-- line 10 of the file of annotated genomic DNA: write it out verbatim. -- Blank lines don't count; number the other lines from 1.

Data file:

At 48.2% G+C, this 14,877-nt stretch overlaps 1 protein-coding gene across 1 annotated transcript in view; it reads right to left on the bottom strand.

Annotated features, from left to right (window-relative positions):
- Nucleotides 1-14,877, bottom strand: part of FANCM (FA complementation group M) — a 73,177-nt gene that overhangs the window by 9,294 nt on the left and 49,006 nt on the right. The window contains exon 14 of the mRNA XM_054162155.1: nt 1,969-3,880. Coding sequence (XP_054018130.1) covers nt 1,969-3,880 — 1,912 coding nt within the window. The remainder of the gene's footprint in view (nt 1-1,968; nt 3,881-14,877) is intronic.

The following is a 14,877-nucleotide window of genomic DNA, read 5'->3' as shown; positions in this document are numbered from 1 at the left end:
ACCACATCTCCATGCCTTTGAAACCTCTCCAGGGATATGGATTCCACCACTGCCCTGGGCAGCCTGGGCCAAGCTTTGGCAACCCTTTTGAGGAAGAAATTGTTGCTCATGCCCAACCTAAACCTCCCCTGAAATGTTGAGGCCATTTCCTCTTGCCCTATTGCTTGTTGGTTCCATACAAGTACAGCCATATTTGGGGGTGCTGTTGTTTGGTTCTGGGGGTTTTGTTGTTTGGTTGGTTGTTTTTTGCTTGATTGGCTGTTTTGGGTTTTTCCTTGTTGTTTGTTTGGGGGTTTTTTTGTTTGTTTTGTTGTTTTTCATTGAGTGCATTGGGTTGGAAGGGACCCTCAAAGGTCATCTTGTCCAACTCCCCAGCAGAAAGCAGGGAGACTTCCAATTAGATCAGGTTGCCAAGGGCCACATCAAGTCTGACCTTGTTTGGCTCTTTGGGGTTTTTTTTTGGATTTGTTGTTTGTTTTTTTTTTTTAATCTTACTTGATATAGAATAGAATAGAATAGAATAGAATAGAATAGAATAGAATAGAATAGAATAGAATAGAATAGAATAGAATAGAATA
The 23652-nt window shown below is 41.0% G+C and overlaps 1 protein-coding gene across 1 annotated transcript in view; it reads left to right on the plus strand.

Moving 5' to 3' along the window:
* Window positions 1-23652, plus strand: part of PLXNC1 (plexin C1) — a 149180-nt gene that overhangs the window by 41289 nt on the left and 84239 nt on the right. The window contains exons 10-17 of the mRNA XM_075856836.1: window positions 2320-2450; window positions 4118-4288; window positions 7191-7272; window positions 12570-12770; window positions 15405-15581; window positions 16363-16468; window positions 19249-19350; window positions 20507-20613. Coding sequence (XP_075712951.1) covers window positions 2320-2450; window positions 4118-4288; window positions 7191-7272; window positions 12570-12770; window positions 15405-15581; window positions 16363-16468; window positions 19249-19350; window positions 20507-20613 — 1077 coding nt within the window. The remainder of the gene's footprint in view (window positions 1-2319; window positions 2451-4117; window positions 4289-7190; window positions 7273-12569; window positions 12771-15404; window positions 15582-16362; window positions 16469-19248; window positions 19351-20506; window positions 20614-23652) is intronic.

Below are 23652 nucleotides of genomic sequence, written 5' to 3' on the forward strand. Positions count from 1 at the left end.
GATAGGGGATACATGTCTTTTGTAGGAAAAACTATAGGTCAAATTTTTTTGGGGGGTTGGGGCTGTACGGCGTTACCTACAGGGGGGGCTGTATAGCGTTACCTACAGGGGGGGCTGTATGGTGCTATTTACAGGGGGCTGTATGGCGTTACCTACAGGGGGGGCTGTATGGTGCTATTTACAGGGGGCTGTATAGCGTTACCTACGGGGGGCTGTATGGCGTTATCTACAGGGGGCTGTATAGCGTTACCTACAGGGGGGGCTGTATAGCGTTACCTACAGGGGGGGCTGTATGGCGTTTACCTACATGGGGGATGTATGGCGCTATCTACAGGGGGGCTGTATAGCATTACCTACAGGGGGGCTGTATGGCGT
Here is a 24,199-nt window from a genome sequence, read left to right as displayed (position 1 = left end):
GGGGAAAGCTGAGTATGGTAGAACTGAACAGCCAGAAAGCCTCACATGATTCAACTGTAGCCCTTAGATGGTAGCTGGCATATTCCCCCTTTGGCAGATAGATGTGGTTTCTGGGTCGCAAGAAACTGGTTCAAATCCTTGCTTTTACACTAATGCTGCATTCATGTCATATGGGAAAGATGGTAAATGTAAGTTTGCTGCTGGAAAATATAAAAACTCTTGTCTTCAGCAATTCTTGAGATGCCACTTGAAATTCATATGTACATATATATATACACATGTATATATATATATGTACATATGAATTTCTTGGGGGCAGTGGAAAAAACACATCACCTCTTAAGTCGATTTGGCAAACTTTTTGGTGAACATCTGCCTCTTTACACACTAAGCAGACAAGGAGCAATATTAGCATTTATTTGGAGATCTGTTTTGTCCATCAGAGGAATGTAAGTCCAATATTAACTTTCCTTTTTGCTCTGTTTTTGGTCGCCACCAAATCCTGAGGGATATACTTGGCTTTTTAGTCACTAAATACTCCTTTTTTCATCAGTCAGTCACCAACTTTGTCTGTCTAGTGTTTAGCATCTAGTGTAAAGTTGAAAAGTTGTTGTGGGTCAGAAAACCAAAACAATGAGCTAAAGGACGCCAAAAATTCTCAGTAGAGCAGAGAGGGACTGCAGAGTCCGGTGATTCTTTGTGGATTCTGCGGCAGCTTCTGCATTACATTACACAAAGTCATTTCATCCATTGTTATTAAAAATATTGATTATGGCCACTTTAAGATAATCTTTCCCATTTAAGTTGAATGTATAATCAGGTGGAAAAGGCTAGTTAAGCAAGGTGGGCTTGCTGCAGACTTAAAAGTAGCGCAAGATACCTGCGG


GATAGGGGATACATGTCTTTTGTAGGAAAAACTATAGGTCAAATTTTTTTGGGGGGTTGGGGCTGTACGGCGTTACCTACAGGGGGGGCTGTATAGCGTTACCTACAGGGGGGGCTGTATGGTGCTATTTACAGGGGGCTGTATGGCGTTACCTACAGGGGGGGCTGTATGGTGCTATTTACAGGGGGCTGTATAGCGTTACCTACGGGGGGCTGTATGGCGTTATCTACAGGGGGCTGTATAGCGTTACCTACAGGGGGGGCTGTATAGCGTTACCTACAGGGGGGGCTGTATGGCGTTTACCTACATGGGGGATGTATGGCGCTATCTACAGGGGGGCTGTATAGCATTACCTACAGGGGGGCTGTATGGCGT